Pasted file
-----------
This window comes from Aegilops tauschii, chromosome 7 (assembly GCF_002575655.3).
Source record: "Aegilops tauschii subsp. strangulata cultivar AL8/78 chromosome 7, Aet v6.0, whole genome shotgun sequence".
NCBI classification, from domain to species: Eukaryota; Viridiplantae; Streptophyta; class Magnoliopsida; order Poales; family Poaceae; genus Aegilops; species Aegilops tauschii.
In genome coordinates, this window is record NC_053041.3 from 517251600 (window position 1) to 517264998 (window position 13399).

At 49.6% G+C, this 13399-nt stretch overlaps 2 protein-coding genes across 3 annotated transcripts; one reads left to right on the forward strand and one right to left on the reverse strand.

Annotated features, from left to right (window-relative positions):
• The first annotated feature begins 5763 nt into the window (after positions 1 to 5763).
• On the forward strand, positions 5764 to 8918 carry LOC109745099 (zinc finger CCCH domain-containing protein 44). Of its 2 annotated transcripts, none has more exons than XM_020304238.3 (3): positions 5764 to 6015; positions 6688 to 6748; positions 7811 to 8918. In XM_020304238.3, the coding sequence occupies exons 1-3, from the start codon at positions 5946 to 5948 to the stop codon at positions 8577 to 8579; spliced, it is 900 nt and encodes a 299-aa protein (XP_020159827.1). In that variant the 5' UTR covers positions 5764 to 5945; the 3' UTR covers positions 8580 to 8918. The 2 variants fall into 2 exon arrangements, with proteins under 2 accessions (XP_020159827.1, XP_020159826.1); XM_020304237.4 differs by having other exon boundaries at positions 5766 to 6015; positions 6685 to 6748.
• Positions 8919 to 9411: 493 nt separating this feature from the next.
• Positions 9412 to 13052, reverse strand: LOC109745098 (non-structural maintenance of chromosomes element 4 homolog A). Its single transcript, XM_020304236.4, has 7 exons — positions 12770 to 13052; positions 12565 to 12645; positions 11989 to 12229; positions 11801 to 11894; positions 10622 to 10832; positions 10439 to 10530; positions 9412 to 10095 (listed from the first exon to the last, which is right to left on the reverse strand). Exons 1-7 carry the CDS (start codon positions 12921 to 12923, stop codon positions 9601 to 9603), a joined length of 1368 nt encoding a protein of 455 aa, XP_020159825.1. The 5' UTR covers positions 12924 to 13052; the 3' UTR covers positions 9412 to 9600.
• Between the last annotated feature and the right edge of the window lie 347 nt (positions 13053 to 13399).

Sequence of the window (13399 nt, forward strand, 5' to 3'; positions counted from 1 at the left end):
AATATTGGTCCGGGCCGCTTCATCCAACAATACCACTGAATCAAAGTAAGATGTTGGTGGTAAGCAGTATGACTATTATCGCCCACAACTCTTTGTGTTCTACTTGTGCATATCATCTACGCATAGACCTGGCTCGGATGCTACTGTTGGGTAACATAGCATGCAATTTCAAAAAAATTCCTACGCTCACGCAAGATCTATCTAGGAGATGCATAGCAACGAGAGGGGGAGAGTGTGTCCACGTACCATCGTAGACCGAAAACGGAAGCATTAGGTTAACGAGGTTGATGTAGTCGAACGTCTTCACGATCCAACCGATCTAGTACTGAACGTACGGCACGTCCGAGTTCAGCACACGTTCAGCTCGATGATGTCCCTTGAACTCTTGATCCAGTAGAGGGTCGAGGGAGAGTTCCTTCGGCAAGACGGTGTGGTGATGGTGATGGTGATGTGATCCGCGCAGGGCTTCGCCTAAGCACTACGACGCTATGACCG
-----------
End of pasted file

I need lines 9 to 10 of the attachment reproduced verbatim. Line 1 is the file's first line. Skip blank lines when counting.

• Positions 8919 to 9411: 493 nt separating this feature from the next.
• Positions 9412 to 13052, reverse strand: LOC109745098 (non-structural maintenance of chromosomes element 4 homolog A). Its single transcript, XM_020304236.4, has 7 exons — positions 12770 to 13052; positions 12565 to 12645; positions 11989 to 12229; positions 11801 to 11894; positions 10622 to 10832; positions 10439 to 10530; positions 9412 to 10095 (listed from the first exon to the last, which is right to left on the reverse strand). Exons 1-7 carry the CDS (start codon positions 12921 to 12923, stop codon positions 9601 to 9603), a joined length of 1368 nt encoding a protein of 455 aa, XP_020159825.1. The 5' UTR covers positions 12924 to 13052; the 3' UTR covers positions 9412 to 9600.